Additional information concerning the constituents of secondary parts which enter into the development of all the subnuclear entities is meager. Simple amino acids or urea are present in the chromosomial and nuclear sap which are practically free from K and Na. We could thus consider ammonium as the predominant cation for all hierarchic entities up to the nucleus. This would accord with geological data concerning a primitive atmosphere in which ammonia was predominant at the time when the first biological entities would have appeared. We can then, tentatively, in view of this cation common to all, classify the hierarchic entities below the nucleus in what we will call "the nuclear compartment."

In the same way, we analyzed the composition of cytoplasm, with the thought that it could provide information about the constitution of a second environment in the evolution of biological entities. The principal cation of cytoplasm is potassium which also represents the principal cation of the earth's crust. Curiously enough, potassium and the other constituents could be found in the same relative proportions in the earth's crust as in cytoplasm, (Note 2) a fact which seems to confirm the hypothesis that mud, humid earth crust, represented the environment in which entities at nuclear levels lived. The cytoplasm conserved this constitution, with potassium as principal cation, when it was separated from the environment to become the secondary part which, with the nucleus, formed the cell as the next superior hierarchic entity. The cell by itself, represents a new compartment with potassium as principal cation.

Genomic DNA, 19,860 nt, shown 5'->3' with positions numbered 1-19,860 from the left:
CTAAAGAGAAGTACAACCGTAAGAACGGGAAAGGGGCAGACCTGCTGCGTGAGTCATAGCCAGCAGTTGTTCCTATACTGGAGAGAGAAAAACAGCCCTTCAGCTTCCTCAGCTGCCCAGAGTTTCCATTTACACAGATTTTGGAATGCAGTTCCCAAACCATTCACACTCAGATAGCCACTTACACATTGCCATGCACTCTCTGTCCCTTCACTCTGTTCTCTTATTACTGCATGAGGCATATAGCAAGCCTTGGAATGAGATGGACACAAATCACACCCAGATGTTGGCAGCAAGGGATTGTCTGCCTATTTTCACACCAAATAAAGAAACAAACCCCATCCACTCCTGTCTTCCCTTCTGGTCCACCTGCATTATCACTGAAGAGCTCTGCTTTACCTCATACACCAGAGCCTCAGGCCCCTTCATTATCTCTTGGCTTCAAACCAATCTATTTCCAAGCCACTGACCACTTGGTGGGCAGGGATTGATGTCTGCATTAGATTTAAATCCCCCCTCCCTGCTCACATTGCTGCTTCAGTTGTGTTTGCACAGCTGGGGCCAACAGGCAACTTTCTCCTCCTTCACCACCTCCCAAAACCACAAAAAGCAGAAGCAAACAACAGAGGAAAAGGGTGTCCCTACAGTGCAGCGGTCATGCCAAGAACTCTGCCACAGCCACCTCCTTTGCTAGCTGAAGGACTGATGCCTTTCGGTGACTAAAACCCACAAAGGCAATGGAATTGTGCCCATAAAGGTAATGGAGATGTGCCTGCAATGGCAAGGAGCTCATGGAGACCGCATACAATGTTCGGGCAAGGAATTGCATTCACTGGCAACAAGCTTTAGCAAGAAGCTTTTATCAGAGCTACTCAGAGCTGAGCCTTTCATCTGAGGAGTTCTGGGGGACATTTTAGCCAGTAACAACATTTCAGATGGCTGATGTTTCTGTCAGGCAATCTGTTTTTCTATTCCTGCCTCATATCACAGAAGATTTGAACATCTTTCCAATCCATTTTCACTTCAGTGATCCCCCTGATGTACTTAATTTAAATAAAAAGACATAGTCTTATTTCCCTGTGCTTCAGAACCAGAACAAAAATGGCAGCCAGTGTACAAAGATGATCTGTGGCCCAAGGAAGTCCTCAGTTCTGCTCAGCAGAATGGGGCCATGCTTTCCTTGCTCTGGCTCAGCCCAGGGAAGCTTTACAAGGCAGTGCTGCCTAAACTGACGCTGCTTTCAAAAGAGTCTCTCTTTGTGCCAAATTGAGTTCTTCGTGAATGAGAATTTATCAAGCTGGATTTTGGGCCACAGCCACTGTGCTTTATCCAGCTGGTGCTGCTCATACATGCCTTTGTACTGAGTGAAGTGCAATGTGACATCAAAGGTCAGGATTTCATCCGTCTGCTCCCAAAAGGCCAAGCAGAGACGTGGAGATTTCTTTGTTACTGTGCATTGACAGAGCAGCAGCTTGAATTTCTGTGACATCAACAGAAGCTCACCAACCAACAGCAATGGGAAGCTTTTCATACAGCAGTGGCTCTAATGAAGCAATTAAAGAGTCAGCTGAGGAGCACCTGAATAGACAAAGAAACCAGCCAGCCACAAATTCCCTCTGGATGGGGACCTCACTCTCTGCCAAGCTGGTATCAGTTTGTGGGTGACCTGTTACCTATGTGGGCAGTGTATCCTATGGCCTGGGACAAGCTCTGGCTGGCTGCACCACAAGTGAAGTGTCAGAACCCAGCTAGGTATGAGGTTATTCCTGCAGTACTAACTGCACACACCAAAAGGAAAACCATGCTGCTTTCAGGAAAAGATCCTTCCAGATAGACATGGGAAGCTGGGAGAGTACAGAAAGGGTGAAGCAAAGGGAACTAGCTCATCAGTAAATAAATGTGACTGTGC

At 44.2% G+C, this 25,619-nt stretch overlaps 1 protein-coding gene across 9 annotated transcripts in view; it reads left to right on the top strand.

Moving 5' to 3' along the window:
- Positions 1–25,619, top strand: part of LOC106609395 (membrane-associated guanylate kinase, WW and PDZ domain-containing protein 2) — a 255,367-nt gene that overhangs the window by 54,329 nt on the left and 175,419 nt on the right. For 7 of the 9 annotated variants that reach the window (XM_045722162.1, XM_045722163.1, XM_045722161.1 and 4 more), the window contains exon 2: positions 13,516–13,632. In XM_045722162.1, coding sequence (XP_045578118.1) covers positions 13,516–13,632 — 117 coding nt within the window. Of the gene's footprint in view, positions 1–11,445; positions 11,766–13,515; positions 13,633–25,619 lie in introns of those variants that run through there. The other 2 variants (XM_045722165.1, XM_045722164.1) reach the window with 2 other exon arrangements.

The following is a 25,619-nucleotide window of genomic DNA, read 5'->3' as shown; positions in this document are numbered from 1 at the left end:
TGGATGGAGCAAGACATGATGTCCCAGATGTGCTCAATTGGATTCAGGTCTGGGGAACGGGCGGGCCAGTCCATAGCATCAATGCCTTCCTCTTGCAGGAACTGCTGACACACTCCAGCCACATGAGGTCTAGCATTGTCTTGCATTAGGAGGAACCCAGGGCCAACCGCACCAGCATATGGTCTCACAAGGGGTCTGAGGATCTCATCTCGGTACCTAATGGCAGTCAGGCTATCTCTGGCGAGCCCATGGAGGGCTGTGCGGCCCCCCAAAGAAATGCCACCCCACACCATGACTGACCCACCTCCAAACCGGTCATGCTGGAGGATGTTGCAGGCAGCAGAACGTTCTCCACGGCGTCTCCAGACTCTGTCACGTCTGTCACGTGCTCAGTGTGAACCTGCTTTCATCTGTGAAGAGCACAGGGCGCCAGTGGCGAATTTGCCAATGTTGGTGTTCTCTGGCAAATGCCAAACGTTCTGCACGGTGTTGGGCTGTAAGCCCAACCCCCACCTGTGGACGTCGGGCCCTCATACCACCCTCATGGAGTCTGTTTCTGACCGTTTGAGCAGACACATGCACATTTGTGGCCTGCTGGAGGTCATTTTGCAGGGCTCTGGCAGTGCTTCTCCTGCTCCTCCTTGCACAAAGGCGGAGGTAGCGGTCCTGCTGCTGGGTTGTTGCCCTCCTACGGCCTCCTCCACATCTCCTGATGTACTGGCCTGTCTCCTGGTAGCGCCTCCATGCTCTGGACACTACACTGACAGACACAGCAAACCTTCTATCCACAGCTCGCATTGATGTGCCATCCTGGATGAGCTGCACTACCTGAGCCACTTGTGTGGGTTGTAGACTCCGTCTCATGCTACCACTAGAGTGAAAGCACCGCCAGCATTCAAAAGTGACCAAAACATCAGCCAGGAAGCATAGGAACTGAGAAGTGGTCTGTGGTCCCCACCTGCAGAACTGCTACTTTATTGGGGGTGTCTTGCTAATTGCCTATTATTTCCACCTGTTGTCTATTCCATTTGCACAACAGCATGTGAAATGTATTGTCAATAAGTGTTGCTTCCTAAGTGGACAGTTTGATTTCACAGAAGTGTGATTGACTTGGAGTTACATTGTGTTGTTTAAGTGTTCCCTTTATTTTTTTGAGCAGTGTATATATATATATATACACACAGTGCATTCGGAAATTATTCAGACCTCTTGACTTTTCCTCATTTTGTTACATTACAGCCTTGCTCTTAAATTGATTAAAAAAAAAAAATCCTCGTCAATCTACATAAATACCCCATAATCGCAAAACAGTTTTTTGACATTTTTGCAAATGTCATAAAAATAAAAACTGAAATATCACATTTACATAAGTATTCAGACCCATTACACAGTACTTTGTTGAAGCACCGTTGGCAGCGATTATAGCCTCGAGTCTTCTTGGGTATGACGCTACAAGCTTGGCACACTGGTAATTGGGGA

It is only for the animal cell that the environment seems to have changed again. This time the new environment was the sea. When several cells joined together to organize tissue as a new entity, they had to maintain their environment, now represented by the sea. The hierarchic entities above the animal cell show sodium as principal cation in their secondary parts, thus indicating that when they were organized the sea was their environment. This characteristic allows us to group together animal hierarchic entities above cells to form a new compartment, the metazoic, with sodium as the principal cation.